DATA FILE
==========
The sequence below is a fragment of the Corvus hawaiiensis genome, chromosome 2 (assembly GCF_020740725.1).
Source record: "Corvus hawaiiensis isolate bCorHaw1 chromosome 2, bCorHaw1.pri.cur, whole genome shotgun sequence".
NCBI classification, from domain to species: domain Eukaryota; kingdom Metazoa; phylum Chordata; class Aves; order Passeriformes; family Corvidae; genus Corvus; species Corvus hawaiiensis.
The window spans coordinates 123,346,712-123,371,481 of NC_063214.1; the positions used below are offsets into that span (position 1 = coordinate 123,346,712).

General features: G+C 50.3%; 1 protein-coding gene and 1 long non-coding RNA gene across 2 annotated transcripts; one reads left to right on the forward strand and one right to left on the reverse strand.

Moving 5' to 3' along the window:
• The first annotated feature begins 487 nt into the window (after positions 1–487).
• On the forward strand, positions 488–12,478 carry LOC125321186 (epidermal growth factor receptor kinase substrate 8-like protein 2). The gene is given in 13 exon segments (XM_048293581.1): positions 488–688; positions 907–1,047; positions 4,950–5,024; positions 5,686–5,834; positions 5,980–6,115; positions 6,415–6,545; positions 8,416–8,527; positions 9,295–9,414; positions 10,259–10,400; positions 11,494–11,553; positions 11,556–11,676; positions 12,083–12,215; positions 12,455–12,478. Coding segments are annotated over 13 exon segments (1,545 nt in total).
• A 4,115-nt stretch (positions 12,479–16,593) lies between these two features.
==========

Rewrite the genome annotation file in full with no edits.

The sequence below is a fragment of the Corvus hawaiiensis genome, chromosome 2 (assembly GCF_020740725.1).
Source record: "Corvus hawaiiensis isolate bCorHaw1 chromosome 2, bCorHaw1.pri.cur, whole genome shotgun sequence".
NCBI classification, from domain to species: domain Eukaryota; kingdom Metazoa; phylum Chordata; class Aves; order Passeriformes; family Corvidae; genus Corvus; species Corvus hawaiiensis.
The window spans coordinates 123,346,712-123,371,481 of NC_063214.1; the positions used below are offsets into that span (position 1 = coordinate 123,346,712).

General features: G+C 50.3%; 1 protein-coding gene and 1 long non-coding RNA gene across 2 annotated transcripts; one reads left to right on the forward strand and one right to left on the reverse strand.

Moving 5' to 3' along the window:
• The first annotated feature begins 487 nt into the window (after positions 1–487).
• On the forward strand, positions 488–12,478 carry LOC125321186 (epidermal growth factor receptor kinase substrate 8-like protein 2). The gene is given in 13 exon segments (XM_048293581.1): positions 488–688; positions 907–1,047; positions 4,950–5,024; positions 5,686–5,834; positions 5,980–6,115; positions 6,415–6,545; positions 8,416–8,527; positions 9,295–9,414; positions 10,259–10,400; positions 11,494–11,553; positions 11,556–11,676; positions 12,083–12,215; positions 12,455–12,478. Coding segments are annotated over 13 exon segments (1,545 nt in total).
• A 4,115-nt stretch (positions 12,479–16,593) lies between these two features.